Hong Sang-soo, South Korean cinema’s auteur of repetition, radically reframes a familiar collection of social misunderstandings and inevitable conflicts with Yourself and Yours, a film which resists categorization alongside both the director’s recent, blatantly surrealist works (Night and Day, The Day He Arrives) and his store of more theoretical, structuralist ones (Oki’s Movie, Right Now, Wrong Then). Only at a glance does Yourself and Yours suggest more of the same from Hong, as its plot is structured around a feud between a jealous, controlling artist, Young-soo (Kim Joo-hyuk), and the object of his affection, live-in girlfriend Min-jung (Lee Yoo-young). The couple’s shared trust is compromised by a rumor that Min-jung has been spending time with other men, and soon a fight breaks out between them, with Min-jung moving back home and Young-soo, having realized his love for her is stronger than the rumor he’ll never know was true, beginning an effort to win his lover back.
Hong uses Young-soo’s reticence to accept a generally agreed-upon account of events as a catalyst to do something new with his film—to stoke a denial of perceived truths by layering quirks into the performances and the screenplay that leave us doubting Min-jung’s accountability in much the same way Young-soo has chosen to. Multiple perspectives are considered by Yourself and Yours’s characters, potentially leading to a number of logical, if far-fetched, explanations for this plot’s confusion. Are the Min-jung lookalikes seen in various trysts throughout the film in fact Young-soo’s girlfriend? And assuming they are, is it possible that one side of Min-jung isn’t even aware of what the other is doing? Min-jung’s talk of a possible twin, and the mysterious ringing she at one point hears, leaves plenty of uncertainty as to the particulars of this character, and thus the charge of her cheating.
Hong has claimed Luis Buñuel’s 1977 swan song That Obscure Object of Desire as an inspiration, but whatever clues that might provide as to his intentions are largely mitigated due to major differences between the two films (the doubled woman in the Buñuel film is played by two separate actresses as opposed to one, and her relationship with her confused lover is complicated by age, class, culture, and political commentary). There should actually be a great deal of suspicion that all the incongruence here leads to no concrete answers at all—that, instead, Hong’s latest is a construct, a work whose only integrity is to the act of confounding any particular interpretation of it.
That may sound like an obnoxiously self-serving strategy, but in fact, Yourself and Yours’s commitment to its various extreme ambiguities is a crucial facet of the film’s success; the tack becomes a means for Hong to explore his familiar social critiques, but with the responsibility of criticism ceded to an individual’s interpretation of the film’s action. This is because it’s never clear who here, if anyone, is lying, or in some cases if the person on screen is even who we (or they) think they are. And that’s a significant change for Hong, whose filmography has been prone to exacting satirical characterizations of women and (mostly) men, in the context of his culture’s false decorum. Those ideas are still present here, but in a less didactic way. For instance, when not one but two men approach Min-jung, claiming to have met her before, her insistence that she hasn’t could be dismissed since its coming from the film’s most inconsistent character—but that presumption would ignore the reality that men often use “Don’t I know you?” as a cheap pickup line.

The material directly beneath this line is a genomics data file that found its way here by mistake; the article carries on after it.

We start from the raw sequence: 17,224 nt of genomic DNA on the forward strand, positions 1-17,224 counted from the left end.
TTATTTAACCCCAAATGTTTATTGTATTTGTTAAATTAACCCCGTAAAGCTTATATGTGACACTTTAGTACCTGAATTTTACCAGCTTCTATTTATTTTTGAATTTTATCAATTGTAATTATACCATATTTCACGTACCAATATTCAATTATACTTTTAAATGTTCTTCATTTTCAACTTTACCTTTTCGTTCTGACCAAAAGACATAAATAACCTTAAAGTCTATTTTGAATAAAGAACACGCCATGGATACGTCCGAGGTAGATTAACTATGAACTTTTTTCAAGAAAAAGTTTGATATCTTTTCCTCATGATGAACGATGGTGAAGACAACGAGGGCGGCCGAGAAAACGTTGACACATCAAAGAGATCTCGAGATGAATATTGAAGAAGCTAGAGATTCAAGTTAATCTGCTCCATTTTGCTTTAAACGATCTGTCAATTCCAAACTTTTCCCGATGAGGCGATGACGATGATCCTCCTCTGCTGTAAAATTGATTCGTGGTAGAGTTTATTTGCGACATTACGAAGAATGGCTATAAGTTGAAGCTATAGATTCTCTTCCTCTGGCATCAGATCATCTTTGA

Hong has effectively constructed a narrative in which every character is conceivably culpable of committing an act that adversely effects those around them, and without just cause. More impressive still, these unresolved sources of blame allow for a reflexive empathy. It’s possible that either—though not both—Min-jung or Young-soo hasn’t explicitly wronged the other, so the moments in which the two escape from whatever vice or cruel coincidence might be keeping them apart resonate with a quietly harrowing sense of romance, charged as they are with both the gravity of what they may have done and the possibility of their own individual blamelessness.
By the end of Yourself and Yours, neither Min-jung nor Young-soo seem particularly concerned with the details of their estranged circumstance, nor even their given roles in this story. Instead, they merely want to accept each other for who they themselves feel they need to be. And this, in fact, seems a natural progression of the ideas in Hong’s cinema: Not culture, not even film can define the world for you; that’s up to you and yourself alone.